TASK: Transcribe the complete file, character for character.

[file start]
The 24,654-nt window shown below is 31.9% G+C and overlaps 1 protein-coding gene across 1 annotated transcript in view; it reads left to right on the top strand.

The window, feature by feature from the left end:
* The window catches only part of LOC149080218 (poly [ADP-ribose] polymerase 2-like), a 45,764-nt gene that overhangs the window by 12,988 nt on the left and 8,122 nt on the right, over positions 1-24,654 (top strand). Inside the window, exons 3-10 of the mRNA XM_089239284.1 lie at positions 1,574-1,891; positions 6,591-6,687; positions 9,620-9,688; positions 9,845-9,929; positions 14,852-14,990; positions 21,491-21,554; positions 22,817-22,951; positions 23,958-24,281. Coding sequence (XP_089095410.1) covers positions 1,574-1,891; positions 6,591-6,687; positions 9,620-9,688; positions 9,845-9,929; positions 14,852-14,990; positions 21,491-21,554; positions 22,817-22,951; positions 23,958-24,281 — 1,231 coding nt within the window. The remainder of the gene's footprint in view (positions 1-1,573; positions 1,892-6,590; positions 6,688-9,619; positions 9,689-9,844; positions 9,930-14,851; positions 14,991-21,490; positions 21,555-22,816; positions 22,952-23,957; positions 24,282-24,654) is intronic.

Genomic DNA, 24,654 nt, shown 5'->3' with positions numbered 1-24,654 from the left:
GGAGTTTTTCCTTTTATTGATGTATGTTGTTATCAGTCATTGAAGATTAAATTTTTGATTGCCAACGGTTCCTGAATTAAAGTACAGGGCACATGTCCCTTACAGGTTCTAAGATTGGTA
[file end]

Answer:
The 24,654-nt window shown below is 31.9% G+C and overlaps 1 protein-coding gene across 1 annotated transcript in view; it reads left to right on the top strand.

The window, feature by feature from the left end:
* The window catches only part of LOC149080218 (poly [ADP-ribose] polymerase 2-like), a 45,764-nt gene that overhangs the window by 12,988 nt on the left and 8,122 nt on the right, over positions 1-24,654 (top strand). Inside the window, exons 3-10 of the mRNA XM_089239284.1 lie at positions 1,574-1,891; positions 6,591-6,687; positions 9,620-9,688; positions 9,845-9,929; positions 14,852-14,990; positions 21,491-21,554; positions 22,817-22,951; positions 23,958-24,281. Coding sequence (XP_089095410.1) covers positions 1,574-1,891; positions 6,591-6,687; positions 9,620-9,688; positions 9,845-9,929; positions 14,852-14,990; positions 21,491-21,554; positions 22,817-22,951; positions 23,958-24,281 — 1,231 coding nt within the window. The remainder of the gene's footprint in view (positions 1-1,573; positions 1,892-6,590; positions 6,688-9,619; positions 9,689-9,844; positions 9,930-14,851; positions 14,991-21,490; positions 21,555-22,816; positions 22,952-23,957; positions 24,282-24,654) is intronic.

Genomic DNA, 24,654 nt, shown 5'->3' with positions numbered 1-24,654 from the left:
GGAGTTTTTCCTTTTATTGATGTATGTTGTTATCAGTCATTGAAGATTAAATTTTTGATTGCCAACGGTTCCTGAATTAAAGTACAGGGCACATGTCCCTTACAGGTTCTAAGATTGGTA